Over the last few years, we have been designing light weight formal tools to help LLVM developers. Alive domain-specific language to express peephole optimizations in LLVM is one such example, which was developed in collaboration with my student David Menendez, John Regehr and Nuno lopes. You can read more about Alive here.
One of the less elegant aspects of Alive is the way we handle type polymorphism. All values in LLVM are typed, and instructions are typically polymorphic over types, subject to some constraints (e.g., the arguments to add can be integers of any width, but they must have the same width). Similar to LLVM, Alive optimizations are usually generic over types with additional constraints to ensure correctness.
Alive verifies the correctness of the optimization by encoding the optimization into SMT queries. When the Alive interpreter encodes optimizations with SMT bit vector theory, it needs to pick a width. Alive performs multiple translations using different type assignments. Since LLVM does not have an upper bound on integer width, the Alive interpreter arbitrarily picks 64 as the upper limit for bit widths.
Even with this limit, an Alive transformation with multiple type variables can easily require lots of SMT queries to prove correctness—and even this is only a partial proof, since we haven’t ruled out the possibility that the optimization goes wrong for, say, 79-bit integers.
This is unsatisfying. Most optimizations are correct for all feasible typings, or correct for none. Exceptions typically are invalid for small widths. For example, Alive optimization below is defined for all higher widths except for bit width 1, where shifting by 1 is undefined for 1-bit integers:
Pre: width(%b) > 1 %a = add %b, %b => %a = shl %b, 1
It is also possible to describe an optimization which is valid only for widths below a threshold:
Pre: width(%a) <= 2 %b = add %a, %a %c = add %b, %b => %c = 0
These typically are only valid for 1-bit integers, but the fact that we can define artificial examples means we cannot rule out actual examples.
The question then becomes, do all cases follow one of these patterns? If some optimization has a type variable ranging over integer types, will the range of widths where the optimization is valid always be a contiguous subrange of the possible widths?
If so, it may be possible to find these ranges for an optimization and determine validity using only a small number of SMT queries. In particular, testing an optimization for 1-bit and 64-bit arithmetic would be enough to show that it is valid for all widths between 1 and 64.
Unfortunately, this is not the case with the current design choices in Alive. Consider this optimization:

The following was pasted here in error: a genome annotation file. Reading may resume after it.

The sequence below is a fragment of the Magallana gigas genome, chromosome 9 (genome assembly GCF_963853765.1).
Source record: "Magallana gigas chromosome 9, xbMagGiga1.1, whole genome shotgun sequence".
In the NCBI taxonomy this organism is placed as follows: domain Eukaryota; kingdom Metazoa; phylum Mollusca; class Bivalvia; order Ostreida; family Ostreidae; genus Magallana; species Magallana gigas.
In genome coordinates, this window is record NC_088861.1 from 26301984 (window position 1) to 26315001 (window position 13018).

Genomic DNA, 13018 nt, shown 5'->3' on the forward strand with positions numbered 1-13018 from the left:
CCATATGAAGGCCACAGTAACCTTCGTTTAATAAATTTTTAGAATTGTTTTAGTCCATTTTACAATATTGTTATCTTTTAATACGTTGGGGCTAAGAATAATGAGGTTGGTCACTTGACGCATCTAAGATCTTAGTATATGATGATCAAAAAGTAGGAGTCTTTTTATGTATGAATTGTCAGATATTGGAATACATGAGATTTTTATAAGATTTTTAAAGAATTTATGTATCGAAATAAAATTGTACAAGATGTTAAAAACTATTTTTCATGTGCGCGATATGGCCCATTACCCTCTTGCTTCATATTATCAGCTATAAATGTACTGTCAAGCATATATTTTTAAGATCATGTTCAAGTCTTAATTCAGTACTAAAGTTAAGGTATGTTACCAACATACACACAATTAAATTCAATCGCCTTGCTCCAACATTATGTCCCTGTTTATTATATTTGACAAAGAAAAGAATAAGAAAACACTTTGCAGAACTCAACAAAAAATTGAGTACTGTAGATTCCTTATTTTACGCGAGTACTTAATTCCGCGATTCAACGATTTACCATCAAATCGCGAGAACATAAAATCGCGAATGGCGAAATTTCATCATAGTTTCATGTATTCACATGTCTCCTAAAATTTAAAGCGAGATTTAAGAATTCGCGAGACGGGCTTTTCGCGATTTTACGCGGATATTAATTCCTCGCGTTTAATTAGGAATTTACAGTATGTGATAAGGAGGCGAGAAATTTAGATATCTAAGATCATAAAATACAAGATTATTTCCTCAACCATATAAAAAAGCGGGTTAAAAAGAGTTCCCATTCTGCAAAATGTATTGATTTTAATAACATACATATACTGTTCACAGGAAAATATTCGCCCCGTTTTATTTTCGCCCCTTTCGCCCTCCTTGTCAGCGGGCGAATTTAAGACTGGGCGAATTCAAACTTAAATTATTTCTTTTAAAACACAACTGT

Pre: C1 + C2 < width(%x) %y = shl %x, C1 %z = shl %y, C2 => %z = shl %x, C1 + C2
This is very similar to an optimization used in LLVM, except the precondition uses a signed comparison instead of an unsigned comparison. Amazingly, this optimization is valid for every bit width except three.
ERROR: Target introduces undefined behavior for i3 %z Example: i3 %x = 0x0 (0) i3 C1 = 0x2 (2) i3 %y = 0x0 (0) i3 C2 = 0x2 (2) source: 0x0 (0) target: undefined
In the counter-example provided by Alive, it has attempted to replace two shifts by 2 bits with a single shift by 4 bits, which has undefined behavior in 3-bit arithmetic. We might expect the precondition to exclude this case, since two plus two equals four, which exceeds width(%x), but the addition of C1 and C2 and the comparison of the results with width(%x) are also done in 3-bit arithmetic, and the addition wraps around to -4. Because the precondition uses a signed comparison, it accepts this case, but the well-defined condition for shift uses an unsigned comparison (because LLVM interprets the right argument to a shift as an unsigned integer).
This problem does not arise for any other bit width. In the 1-bit case, no shifts are possible, so the optimization can never apply. For 2-bits, width(%x) gets interpreted as -2, the smallest signed value, so the precondition can never be satisfied. For widths larger than 3, the addition can only wrap in cases where one of the initial shifts is too large, meaning the behavior of the input code was undefined, so any transformation is valid.
This means we cannot assume that an optimization which is valid for 1-bit and 64-bit arithmetic is valid for all widths between 1 and 64, which means we must rely on exhaustive testing (up to a bound) for the foreseeable future.
(However, note that the 1- and 2-bit cases involve an unsatisfiable precondition. It remains to be seen if an optimization exists which is valid and applicable to a non-contiguous range of integer types.)